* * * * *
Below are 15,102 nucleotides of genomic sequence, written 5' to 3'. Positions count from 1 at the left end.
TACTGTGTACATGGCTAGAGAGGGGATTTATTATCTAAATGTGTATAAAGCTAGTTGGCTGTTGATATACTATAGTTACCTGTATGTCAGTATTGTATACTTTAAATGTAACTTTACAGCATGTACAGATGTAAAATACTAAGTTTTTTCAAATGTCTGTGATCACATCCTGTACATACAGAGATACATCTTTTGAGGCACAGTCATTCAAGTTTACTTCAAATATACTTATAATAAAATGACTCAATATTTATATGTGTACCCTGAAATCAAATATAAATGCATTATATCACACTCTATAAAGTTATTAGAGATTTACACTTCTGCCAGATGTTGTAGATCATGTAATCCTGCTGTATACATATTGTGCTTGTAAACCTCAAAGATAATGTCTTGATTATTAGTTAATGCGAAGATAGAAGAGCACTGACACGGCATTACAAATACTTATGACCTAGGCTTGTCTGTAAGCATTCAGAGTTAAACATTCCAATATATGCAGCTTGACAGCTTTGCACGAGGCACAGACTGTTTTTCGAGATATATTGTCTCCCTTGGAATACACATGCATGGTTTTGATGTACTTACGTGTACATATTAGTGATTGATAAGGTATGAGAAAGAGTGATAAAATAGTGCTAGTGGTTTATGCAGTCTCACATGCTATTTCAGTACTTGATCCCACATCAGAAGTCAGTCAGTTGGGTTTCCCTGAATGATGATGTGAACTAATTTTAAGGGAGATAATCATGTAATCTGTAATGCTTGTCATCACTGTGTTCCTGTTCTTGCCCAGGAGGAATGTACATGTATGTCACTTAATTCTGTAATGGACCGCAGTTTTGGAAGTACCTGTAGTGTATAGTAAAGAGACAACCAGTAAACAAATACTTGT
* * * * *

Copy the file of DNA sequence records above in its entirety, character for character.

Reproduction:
Below are 15,102 nucleotides of genomic sequence, written 5' to 3'. Positions count from 1 at the left end.
TACTGTGTACATGGCTAGAGAGGGGATTTATTATCTAAATGTGTATAAAGCTAGTTGGCTGTTGATATACTATAGTTACCTGTATGTCAGTATTGTATACTTTAAATGTAACTTTACAGCATGTACAGATGTAAAATACTAAGTTTTTTCAAATGTCTGTGATCACATCCTGTACATACAGAGATACATCTTTTGAGGCACAGTCATTCAAGTTTACTTCAAATATACTTATAATAAAATGACTCAATATTTATATGTGTACCCTGAAATCAAATATAAATGCATTATATCACACTCTATAAAGTTATTAGAGATTTACACTTCTGCCAGATGTTGTAGATCATGTAATCCTGCTGTATACATATTGTGCTTGTAAACCTCAAAGATAATGTCTTGATTATTAGTTAATGCGAAGATAGAAGAGCACTGACACGGCATTACAAATACTTATGACCTAGGCTTGTCTGTAAGCATTCAGAGTTAAACATTCCAATATATGCAGCTTGACAGCTTTGCACGAGGCACAGACTGTTTTTCGAGATATATTGTCTCCCTTGGAATACACATGCATGGTTTTGATGTACTTACGTGTACATATTAGTGATTGATAAGGTATGAGAAAGAGTGATAAAATAGTGCTAGTGGTTTATGCAGTCTCACATGCTATTTCAGTACTTGATCCCACATCAGAAGTCAGTCAGTTGGGTTTCCCTGAATGATGATGTGAACTAATTTTAAGGGAGATAATCATGTAATCTGTAATGCTTGTCATCACTGTGTTCCTGTTCTTGCCCAGGAGGAATGTACATGTATGTCACTTAATTCTGTAATGGACCGCAGTTTTGGAAGTACCTGTAGTGTATAGTAAAGAGACAACCAGTAAACAAATACTTGT